Monday, July 11, 2011

Words






Words


Write your soul a blanket on the page
with black wrinkled stripes on pure white,
in any tongue on earth. Throw
your zebra quilt over
every shivering   
heart and offer
refuge there,
wrapped in
words.



July 2011


Posted for       Form Monday   at  OneStopPoetry


This poem is in the Nonet form, a nine line single stanza poem where the first line contains nine syllables, and each succeeding line one less, with the last line a single syllable. Thanks to  Corbie Sinclair for this great look at the form, with sincere regrets that this is Gay Cannon's penultimate appearance hosting Form Monday.Thanks for everything, Gay.





 

21 comments:

  1. Feelings thought and expression formed into a pattern of words. View the form -- a funnel, half of an hourglass, more down to less filtered at the exit, or maybe less expanded in wondrous explosion at the release.

    Nice, I like it. Made my day a happier time.

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  2. I love this Joy...nonets are wonderfully succinct. Finding refuge wrapped in words...very nice. :)

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  3. Oh what beautiful images you make. Every time I finish one of your pieces I'm left stunned and wanting to cry as I did suddenly as I was walking down the staircase of the National Gallery in London. Tears flowed down my cheeks and surprised me as I felt so happy inside but sad too. I couldn't define it to myself but I think it was because I wanted to stay.

    I always want to stay wrapped in the artistry, beauty, comfort and "home" of your words, Joy. And thankfully I can. I really love you and them. Gay

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  4. Thank you, Gay. Your words are treasured, and your love returned.

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  5. Lovely ekphrastic poetry as I've now discovered is what you call these things!

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  6. @John--a great word which I admit I googled upon first meeting--it covers a lot of ground, yet retains specificity. Thanks for applying it here to my word quilt.

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  7. I liked the flow and pattern of your poem. It matched well with your image.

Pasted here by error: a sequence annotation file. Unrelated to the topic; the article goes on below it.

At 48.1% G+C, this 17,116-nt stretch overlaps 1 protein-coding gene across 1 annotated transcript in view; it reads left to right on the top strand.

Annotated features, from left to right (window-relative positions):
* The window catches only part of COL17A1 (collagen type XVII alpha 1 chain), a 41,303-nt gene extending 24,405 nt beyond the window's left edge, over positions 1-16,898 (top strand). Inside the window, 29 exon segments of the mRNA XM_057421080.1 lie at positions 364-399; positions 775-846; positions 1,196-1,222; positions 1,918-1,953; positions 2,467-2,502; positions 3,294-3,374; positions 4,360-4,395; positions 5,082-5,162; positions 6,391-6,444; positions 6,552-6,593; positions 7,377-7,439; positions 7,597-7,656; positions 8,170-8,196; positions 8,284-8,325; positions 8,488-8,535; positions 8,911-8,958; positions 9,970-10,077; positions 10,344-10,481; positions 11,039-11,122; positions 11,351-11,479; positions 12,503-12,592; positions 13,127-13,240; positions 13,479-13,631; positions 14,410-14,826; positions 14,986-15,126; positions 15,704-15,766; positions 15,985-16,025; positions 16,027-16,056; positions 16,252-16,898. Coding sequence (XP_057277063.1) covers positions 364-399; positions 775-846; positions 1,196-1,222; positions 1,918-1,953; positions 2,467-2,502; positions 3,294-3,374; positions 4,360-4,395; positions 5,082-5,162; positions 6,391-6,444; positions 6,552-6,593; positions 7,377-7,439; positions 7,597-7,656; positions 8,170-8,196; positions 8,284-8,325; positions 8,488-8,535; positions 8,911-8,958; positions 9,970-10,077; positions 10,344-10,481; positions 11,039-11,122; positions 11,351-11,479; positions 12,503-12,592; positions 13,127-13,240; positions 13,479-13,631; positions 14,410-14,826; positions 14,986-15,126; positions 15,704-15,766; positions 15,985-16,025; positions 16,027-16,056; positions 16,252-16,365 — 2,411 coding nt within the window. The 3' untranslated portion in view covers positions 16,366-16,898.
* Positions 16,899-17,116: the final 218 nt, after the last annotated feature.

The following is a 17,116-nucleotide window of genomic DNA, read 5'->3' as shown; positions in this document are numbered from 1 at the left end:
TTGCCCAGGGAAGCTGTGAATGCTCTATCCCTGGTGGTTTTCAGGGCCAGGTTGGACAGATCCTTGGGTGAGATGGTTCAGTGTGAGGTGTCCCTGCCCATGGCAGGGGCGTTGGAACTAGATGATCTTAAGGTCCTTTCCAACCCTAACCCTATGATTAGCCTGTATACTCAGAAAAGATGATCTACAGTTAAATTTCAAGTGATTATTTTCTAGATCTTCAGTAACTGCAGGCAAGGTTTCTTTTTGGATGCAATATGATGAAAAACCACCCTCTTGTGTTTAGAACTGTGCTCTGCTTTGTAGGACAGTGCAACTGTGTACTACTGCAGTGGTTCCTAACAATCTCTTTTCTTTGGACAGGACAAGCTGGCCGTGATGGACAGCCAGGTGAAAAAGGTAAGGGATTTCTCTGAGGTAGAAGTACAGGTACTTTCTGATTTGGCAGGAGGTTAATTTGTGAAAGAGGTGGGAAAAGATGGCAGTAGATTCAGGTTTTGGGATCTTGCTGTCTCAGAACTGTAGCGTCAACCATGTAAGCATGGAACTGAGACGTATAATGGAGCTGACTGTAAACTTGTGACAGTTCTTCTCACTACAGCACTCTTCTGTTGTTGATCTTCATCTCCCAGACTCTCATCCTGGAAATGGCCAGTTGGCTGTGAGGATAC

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  8. snuggling deep in that blanket...emotive hedge...now pass me some home brew...is it appropriate to belch after reading...i know in some countries it is respectful but...smiles.

    love it

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  9. @brian--no--that would not be the custom in a lady's house--but I'll let you get away with it at the new pub.

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  10. Until it comes time for me to be swallowed up by the gaping maw of Hades, I can think of little I would like more than to be wrapped up in words, especially yours because words love you the way they do.

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  11. Oh I so love this!!!!!!!! Pure comfort, in a poem. Wonderful, Hedge!

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  12. Thanks all--appreciate the time and comments. This was fun, I thought.

    @FB: I have a special flame-retardant version planned for when said Maw gapes for me. I can whip up another one cheap if interested.

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  13. Wonderfully snuggly images, as are the feelings engulfing the reader when trailing through your words.

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  14. ...

    this safety blanket
    journal with threadbare pages
    how you comfort me

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  15. I always get so excited when I venture to your neck of the woods, and I never leave disappointed. This was wonderful! and I thought the image amazing. You so KNOW why we write these words, why we bleed them onto the paper. Once again, I humbly bow...and am SO looking forward to sharing my flask! :)

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  16. Loved the creativity you used to express something so simple.

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  17. Lately I am more of a mind to rip the blanket, shred it and hold the nudity of them I target out for all to meditate upon. Just call it summer in the city!

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  18. This is what writing does for me. It's survival. This is a great, original way of seeing. Thank you.

    Another new form! And I haven't tried a shadorma yet . . .

    :-)

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  19. @Ruth I love shadormas. So tidy and neat, yet elusive and ambiguous. This form I didn't like as well, but it was interesting, as always with form, to work in it and see what it facilitates and what it limits. Thanks for reading, and so glad you enjoyed.

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'Poetry is an echo asking a shadow to dance' ~Carl Sandburg